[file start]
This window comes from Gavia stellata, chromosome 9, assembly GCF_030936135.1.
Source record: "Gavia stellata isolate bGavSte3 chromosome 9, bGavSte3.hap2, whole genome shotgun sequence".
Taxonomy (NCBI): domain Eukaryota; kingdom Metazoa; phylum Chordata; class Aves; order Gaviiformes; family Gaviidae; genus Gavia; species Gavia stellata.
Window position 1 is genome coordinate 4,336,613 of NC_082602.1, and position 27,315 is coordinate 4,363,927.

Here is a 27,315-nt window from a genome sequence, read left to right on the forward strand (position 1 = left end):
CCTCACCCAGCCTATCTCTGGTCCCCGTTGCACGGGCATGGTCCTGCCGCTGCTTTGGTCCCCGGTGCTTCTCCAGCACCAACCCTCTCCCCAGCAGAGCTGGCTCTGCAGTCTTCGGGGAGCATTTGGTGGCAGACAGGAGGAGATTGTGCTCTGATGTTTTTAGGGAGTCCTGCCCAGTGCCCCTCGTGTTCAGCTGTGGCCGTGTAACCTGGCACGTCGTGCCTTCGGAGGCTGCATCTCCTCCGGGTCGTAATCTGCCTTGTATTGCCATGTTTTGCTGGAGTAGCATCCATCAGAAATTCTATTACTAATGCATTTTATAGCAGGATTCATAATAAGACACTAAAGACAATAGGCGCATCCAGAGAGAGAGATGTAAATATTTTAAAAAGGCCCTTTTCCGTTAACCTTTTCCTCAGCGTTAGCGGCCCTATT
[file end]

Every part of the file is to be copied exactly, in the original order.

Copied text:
This window comes from Gavia stellata, chromosome 9, assembly GCF_030936135.1.
Source record: "Gavia stellata isolate bGavSte3 chromosome 9, bGavSte3.hap2, whole genome shotgun sequence".
Taxonomy (NCBI): domain Eukaryota; kingdom Metazoa; phylum Chordata; class Aves; order Gaviiformes; family Gaviidae; genus Gavia; species Gavia stellata.
Window position 1 is genome coordinate 4,336,613 of NC_082602.1, and position 27,315 is coordinate 4,363,927.

Here is a 27,315-nt window from a genome sequence, read left to right on the forward strand (position 1 = left end):
CCTCACCCAGCCTATCTCTGGTCCCCGTTGCACGGGCATGGTCCTGCCGCTGCTTTGGTCCCCGGTGCTTCTCCAGCACCAACCCTCTCCCCAGCAGAGCTGGCTCTGCAGTCTTCGGGGAGCATTTGGTGGCAGACAGGAGGAGATTGTGCTCTGATGTTTTTAGGGAGTCCTGCCCAGTGCCCCTCGTGTTCAGCTGTGGCCGTGTAACCTGGCACGTCGTGCCTTCGGAGGCTGCATCTCCTCCGGGTCGTAATCTGCCTTGTATTGCCATGTTTTGCTGGAGTAGCATCCATCAGAAATTCTATTACTAATGCATTTTATAGCAGGATTCATAATAAGACACTAAAGACAATAGGCGCATCCAGAGAGAGAGATGTAAATATTTTAAAAAGGCCCTTTTCCGTTAACCTTTTCCTCAGCGTTAGCGGCCCTATT